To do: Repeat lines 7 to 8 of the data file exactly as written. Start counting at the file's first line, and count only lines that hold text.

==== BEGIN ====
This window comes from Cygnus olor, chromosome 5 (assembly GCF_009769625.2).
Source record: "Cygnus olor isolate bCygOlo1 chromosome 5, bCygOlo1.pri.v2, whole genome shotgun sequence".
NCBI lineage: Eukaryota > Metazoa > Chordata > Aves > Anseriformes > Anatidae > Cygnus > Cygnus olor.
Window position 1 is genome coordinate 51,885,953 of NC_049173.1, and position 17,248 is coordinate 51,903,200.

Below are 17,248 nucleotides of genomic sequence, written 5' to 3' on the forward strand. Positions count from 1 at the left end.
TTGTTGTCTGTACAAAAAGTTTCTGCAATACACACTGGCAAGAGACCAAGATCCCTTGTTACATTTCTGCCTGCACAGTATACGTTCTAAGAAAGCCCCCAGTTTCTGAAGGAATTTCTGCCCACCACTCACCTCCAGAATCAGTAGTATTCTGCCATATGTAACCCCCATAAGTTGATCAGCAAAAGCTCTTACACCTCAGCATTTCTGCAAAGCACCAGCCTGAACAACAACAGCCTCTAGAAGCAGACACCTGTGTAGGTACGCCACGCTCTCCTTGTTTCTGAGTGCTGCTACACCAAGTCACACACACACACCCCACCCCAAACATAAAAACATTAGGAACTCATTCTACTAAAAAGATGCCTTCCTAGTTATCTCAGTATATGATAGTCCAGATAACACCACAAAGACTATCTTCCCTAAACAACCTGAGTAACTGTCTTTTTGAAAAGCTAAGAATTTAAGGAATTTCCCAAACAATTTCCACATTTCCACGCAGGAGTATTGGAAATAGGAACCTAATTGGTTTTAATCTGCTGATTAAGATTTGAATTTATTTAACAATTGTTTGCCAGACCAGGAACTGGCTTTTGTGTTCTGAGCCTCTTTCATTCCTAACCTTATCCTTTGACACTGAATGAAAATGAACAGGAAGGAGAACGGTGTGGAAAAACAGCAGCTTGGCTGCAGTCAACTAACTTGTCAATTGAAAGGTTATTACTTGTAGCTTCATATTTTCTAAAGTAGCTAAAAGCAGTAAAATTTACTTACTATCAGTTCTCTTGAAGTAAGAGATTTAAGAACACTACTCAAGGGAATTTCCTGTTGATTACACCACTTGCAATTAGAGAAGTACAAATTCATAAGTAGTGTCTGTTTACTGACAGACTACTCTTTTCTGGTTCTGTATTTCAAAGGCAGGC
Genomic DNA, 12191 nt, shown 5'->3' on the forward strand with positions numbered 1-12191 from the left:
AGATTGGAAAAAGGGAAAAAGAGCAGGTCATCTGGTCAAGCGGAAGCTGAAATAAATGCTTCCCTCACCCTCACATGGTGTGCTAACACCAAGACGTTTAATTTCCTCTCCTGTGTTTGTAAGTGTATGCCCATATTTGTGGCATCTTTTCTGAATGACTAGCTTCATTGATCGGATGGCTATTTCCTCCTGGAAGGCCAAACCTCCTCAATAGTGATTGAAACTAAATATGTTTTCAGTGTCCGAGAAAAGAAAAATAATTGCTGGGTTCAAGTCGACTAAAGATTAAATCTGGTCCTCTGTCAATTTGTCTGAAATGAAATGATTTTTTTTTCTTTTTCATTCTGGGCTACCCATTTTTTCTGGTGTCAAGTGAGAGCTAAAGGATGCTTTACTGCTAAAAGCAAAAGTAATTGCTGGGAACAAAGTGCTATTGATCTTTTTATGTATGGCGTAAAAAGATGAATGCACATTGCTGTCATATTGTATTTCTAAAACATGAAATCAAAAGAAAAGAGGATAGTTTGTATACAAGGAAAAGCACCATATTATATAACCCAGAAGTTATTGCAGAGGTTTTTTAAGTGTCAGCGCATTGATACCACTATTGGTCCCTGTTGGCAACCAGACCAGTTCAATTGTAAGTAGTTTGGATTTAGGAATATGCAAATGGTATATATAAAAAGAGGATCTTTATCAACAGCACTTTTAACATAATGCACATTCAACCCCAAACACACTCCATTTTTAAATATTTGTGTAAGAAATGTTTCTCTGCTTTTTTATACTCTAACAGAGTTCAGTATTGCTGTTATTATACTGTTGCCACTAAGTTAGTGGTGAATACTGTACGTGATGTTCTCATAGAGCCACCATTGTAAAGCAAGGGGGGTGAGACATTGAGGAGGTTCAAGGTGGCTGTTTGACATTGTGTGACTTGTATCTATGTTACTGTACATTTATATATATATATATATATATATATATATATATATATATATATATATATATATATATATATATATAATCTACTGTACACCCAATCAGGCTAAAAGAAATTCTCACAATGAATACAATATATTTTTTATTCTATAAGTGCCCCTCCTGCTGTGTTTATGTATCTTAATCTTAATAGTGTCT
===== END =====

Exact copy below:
Genomic DNA, 12191 nt, shown 5'->3' on the forward strand with positions numbered 1-12191 from the left:
AGATTGGAAAAAGGGAAAAAGAGCAGGTCATCTGGTCAAGCGGAAGCTGAAATAAATGCTTCCCTCACCCTCACATGGTGTGCTAACACCAAGACGTTTAATTTCCTCTCCTGTGTTTGTAAGTGTATGCCCATATTTGTGGCATCTTTTCTGAATGACTAGCTTCATTGATCGGATGGCTATTTCCTCCTGGAAGGCCAAACCTCCTCAATAGTGATTGAAACTAAATATGTTTTCAGTGTCCGAGAAAAGAAAAATAATTGCTGGGTTCAAGTCGACTAAAGATTAAATCTGGTCCTCTGTCAATTTGTCTGAAATGAAATGATTTTTTTTTCTTTTTCATTCTGGGCTACCCATTTTTTCTGGTGTCAAGTGAGAGCTAAAGGATGCTTTACTGCTAAAAGCAAAAGTAATTGCTGGGAACAAAGTGCTATTGATCTTTTTATGTATGGCGTAAAAAGATGAATGCACATTGCTGTCATATTGTATTTCTAAAACATGAAATCAAAAGAAAAGAGGATAGTTTGTATACAAGGAAAAGCACCATATTATATAACCCAGAAGTTATTGCAGAGGTTTTTTAAGTGTCAGCGCATTGATACCACTATTGGTCCCTGTTGGCAACCAGACCAGTTCAATTGTAAGTAGTTTGGATTTAGGAATATGCAAATGGTATATATAAAAAGAGGATCTTTATCAACAGCACTTTTAACATAATGCACATTCAACCCCAAACACACTCCATTTTTAAATATTTGTGTAAGAAATGTTTCTCTGCTTTTTTATACTCTAACAGAGTTCAGTATTGCTGTTATTATACTGTTGCCACTAAGTTAGTGGTGAATACTGTACGTGATGTTCTCATAGAGCCACCATTGTAAAGCAAGGGGGGTGAGACATTGAGGAGGTTCAAGGTGGCTGTTTGACATTGTGTGACTTGTATCTATGTTACTGTACATTTATATATATATATATATATATATATATATATATATATATATATATATATATATATATATATATATAATCTACTGTACACCCAATCAGGCTAAAAGAAATTCTCACAATGAATACAATATATTTTTTATTCTATAAGTGCCCCTCCTGCTGTGTTTATGTATCTTAATCTTAATAGTGTCT